Originally posted on October 25 on my blog for Inside Housing.
The row over the hike in the interest rate for borrowing from the Public Works Loans Board (PWLB) is important in itself but it also raises a more fundamental point about social housing investment.
The rate increase imposed by the Treasury earlier this month seems to have been sparked by concern about councils investing in shopping centres rather than homes, which is ironic given that their rationale is to find new revenue streams to compensate for Treasury-imposed austerity.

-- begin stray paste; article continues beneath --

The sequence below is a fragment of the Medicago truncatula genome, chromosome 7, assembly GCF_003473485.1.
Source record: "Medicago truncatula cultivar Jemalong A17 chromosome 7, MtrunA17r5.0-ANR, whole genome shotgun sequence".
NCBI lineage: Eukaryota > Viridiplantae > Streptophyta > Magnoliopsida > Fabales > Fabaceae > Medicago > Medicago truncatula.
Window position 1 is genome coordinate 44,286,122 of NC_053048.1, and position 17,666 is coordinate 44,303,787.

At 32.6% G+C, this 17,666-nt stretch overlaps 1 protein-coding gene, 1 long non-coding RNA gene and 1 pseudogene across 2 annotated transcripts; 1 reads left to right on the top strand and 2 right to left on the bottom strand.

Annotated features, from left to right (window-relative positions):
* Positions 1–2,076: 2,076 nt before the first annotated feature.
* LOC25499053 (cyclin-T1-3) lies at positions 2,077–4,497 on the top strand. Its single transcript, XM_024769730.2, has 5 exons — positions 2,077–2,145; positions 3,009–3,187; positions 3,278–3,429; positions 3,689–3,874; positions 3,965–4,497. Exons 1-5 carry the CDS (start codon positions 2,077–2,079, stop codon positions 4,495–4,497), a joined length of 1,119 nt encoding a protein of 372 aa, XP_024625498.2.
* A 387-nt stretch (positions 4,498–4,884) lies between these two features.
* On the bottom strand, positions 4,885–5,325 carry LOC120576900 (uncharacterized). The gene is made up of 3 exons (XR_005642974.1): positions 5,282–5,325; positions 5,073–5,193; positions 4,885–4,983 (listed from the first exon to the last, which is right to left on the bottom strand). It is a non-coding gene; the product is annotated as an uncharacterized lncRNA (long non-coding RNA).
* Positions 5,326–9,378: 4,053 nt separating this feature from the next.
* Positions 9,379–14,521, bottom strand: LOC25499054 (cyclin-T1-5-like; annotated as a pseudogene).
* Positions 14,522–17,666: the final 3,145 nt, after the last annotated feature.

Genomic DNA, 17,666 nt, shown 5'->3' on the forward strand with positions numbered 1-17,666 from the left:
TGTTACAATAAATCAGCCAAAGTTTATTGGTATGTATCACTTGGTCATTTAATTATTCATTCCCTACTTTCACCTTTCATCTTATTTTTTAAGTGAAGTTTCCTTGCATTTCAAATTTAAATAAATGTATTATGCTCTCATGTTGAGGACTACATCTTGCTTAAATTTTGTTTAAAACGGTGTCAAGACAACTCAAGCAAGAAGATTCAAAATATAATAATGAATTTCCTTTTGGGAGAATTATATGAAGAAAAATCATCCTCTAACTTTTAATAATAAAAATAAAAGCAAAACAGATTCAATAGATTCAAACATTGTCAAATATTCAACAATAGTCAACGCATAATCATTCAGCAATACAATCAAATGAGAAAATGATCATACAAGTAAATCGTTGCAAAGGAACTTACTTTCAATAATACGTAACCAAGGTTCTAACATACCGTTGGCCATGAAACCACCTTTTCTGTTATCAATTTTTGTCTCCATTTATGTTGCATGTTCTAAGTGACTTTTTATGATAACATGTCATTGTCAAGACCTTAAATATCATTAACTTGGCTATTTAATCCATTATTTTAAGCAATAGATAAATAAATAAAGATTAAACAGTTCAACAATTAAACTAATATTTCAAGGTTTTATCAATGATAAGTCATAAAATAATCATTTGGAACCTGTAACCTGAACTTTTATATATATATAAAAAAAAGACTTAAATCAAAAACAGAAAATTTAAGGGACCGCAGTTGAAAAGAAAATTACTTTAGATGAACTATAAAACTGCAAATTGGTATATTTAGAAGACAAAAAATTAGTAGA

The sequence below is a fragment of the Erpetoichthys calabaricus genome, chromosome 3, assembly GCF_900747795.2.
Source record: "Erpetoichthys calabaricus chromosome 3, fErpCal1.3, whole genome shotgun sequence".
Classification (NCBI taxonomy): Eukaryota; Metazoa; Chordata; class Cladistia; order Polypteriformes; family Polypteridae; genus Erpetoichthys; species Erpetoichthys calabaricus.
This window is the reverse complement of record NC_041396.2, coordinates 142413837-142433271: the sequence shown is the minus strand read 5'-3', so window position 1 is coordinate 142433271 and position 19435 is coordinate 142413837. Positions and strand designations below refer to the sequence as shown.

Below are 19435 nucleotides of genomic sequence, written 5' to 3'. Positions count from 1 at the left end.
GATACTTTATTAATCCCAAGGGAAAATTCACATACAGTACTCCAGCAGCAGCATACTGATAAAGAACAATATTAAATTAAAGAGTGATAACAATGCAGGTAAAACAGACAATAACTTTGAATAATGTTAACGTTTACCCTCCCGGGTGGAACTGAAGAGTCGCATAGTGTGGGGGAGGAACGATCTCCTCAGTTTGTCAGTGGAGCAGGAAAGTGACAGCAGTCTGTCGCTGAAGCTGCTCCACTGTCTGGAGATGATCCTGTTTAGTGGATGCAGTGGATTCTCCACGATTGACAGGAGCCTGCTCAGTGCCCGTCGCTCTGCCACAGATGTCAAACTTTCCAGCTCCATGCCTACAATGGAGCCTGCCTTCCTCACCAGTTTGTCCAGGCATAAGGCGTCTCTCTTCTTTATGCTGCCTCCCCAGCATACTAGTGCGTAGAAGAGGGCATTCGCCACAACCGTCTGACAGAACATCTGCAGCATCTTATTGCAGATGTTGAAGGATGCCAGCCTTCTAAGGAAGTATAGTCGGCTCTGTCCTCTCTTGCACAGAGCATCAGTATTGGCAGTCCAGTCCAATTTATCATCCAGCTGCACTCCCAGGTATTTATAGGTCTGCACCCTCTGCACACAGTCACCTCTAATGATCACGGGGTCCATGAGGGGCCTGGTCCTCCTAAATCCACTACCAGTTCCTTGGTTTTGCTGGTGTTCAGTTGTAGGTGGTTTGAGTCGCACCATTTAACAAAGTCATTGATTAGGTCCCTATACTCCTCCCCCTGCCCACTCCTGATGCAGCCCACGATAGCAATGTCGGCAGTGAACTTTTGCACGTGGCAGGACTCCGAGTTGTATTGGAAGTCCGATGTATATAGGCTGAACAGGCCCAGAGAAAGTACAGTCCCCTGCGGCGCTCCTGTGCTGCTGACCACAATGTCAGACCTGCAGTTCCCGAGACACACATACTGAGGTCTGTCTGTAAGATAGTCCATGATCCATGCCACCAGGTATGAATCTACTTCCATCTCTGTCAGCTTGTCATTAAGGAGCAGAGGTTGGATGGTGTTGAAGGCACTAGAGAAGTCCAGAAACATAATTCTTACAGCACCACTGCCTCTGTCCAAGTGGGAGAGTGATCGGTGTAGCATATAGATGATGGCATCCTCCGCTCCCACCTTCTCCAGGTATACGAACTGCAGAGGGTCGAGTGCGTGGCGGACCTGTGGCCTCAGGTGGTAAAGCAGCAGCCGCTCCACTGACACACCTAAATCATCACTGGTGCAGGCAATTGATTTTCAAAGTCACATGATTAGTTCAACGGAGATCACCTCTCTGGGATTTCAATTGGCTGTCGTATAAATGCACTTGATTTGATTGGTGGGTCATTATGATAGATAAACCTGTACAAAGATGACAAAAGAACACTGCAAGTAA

However, it reinforces the impression that the government still does not trust councils to invest wisely in housing or anything else.
That view goes way back to 1979, of course, and the borrowing and spending controls that the Thatcher government imposed on council housing along with the right to buy.
But it also recalls the way that the government finally introduced self-financing in April 2012 but accompanied it with caps on borrowing and then undermined their business plans by imposing the 1% a year rent cut from April 2016.
Now, just at the point when research by Inside Housing reveals that councils are ready to scale up their housebuilding, the beancounters have struck again.